The contribution of star-forming galaxies to the cosmic radio background

Authors

  • P. P. Ponente,

    Corresponding author
    1. IFCA, Instituto de Física de Cantabria (UC-CSIC), Av. de Los Castros s/n, 39005 Santander, Spain
    2. Departamento de Física Moderna, Universidad de Cantabria. Av. de Los Castros s/n, 39005 Santander, Spain
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  • Y. Ascasibar,

    1. Departamento de Física Teórica, Universidad Autónoma de Madrid, Madrid 28049, Spain
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  • J. M. Diego

    1. IFCA, Instituto de Física de Cantabria (UC-CSIC), Av. de Los Castros s/n, 39005 Santander, Spain
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E-mail: ponente@ifca.unican.es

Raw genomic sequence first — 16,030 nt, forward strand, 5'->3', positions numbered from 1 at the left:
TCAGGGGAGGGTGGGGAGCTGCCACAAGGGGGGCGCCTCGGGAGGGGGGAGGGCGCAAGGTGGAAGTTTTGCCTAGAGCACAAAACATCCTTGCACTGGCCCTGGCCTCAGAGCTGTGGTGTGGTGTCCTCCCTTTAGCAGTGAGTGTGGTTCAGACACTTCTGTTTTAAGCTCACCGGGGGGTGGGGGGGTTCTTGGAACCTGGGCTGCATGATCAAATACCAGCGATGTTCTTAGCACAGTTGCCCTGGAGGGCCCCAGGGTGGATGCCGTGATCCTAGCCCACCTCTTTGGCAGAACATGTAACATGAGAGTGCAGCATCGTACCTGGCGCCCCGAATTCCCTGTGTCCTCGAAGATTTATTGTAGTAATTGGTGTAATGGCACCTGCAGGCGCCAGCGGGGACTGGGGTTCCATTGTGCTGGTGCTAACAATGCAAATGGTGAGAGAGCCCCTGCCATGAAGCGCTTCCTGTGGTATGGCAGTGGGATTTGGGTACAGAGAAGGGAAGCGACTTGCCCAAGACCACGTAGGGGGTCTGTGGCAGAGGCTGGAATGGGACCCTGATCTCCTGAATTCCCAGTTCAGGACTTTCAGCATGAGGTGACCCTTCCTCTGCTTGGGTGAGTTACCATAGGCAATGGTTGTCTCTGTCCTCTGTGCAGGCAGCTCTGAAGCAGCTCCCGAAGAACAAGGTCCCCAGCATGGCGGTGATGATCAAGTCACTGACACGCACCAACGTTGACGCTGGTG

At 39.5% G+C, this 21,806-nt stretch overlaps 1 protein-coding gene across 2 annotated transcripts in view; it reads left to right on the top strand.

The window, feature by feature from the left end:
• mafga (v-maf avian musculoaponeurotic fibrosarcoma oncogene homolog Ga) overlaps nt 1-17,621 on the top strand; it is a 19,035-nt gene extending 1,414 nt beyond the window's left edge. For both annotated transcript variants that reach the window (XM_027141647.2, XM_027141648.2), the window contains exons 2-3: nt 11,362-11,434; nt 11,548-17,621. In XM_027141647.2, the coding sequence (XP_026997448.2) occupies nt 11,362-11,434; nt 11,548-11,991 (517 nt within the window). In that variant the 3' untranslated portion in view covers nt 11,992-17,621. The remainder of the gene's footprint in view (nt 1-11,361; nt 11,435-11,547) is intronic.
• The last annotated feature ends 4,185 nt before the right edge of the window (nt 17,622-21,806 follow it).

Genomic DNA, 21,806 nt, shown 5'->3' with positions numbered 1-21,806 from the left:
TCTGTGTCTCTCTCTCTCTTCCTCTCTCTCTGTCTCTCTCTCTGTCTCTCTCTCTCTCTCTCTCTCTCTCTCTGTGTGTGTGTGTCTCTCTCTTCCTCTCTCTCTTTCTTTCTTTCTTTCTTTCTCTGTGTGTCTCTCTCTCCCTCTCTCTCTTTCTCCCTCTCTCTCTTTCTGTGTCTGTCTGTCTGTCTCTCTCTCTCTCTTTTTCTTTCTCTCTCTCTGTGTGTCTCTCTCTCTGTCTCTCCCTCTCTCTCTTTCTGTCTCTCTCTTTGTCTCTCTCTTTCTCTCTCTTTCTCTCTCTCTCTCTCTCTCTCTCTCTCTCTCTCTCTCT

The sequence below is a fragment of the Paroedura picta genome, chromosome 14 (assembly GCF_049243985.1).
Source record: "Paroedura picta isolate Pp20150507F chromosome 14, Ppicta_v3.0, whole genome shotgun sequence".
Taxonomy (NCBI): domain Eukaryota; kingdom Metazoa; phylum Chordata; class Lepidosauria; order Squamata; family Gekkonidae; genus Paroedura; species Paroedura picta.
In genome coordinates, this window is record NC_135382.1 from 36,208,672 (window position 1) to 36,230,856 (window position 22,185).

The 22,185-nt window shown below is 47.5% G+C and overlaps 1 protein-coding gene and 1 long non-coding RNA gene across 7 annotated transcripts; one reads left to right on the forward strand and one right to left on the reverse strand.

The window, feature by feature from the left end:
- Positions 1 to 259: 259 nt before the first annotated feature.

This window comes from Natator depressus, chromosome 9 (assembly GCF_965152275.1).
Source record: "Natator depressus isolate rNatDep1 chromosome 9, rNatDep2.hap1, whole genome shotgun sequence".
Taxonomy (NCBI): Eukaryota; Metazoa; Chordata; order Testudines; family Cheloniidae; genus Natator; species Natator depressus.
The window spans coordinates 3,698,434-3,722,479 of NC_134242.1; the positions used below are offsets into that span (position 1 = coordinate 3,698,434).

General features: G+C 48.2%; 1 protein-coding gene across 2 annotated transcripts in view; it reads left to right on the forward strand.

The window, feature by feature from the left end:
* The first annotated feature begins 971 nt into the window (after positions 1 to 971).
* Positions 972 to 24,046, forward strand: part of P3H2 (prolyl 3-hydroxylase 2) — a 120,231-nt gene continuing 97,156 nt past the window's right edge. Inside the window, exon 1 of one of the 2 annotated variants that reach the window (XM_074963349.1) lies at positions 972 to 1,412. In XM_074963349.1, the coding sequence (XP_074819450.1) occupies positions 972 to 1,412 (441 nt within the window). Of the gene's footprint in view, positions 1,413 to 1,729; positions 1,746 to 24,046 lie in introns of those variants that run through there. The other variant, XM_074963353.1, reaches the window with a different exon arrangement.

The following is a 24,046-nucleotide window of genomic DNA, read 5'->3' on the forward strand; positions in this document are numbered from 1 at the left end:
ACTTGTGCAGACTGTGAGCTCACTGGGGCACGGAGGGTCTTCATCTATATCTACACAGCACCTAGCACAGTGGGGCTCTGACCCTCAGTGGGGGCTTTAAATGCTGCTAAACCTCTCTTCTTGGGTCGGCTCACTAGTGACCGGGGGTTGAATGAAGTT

ABSTRACT

Recent measurements of the temperature of the sky in the radio band, combined with literature data, have convincingly shown the existence of a cosmic radio background with an amplitude of ∼1 K at 1 GHz and a spectral energy distribution that is well described by a power law with index α≃−0.6. The origin of this signal remains elusive, and it has been speculated that it could be dominated by the contribution of star-forming galaxies at high redshift if the far-infrared–radio correlation q(z) evolved in time. We fit observational data from several different experiments by the relation q(z) ≃q0−β log(1 +z) with q0= 2.783 ± 0.024 and β= 0.705 ± 0.081 and estimate the total radio emission of the whole galaxy population at any given redshift from the cosmic star formation rate density at that redshift. It is found that star-forming galaxies can only account for ∼13 per cent of the observed intensity of the cosmic radio background.

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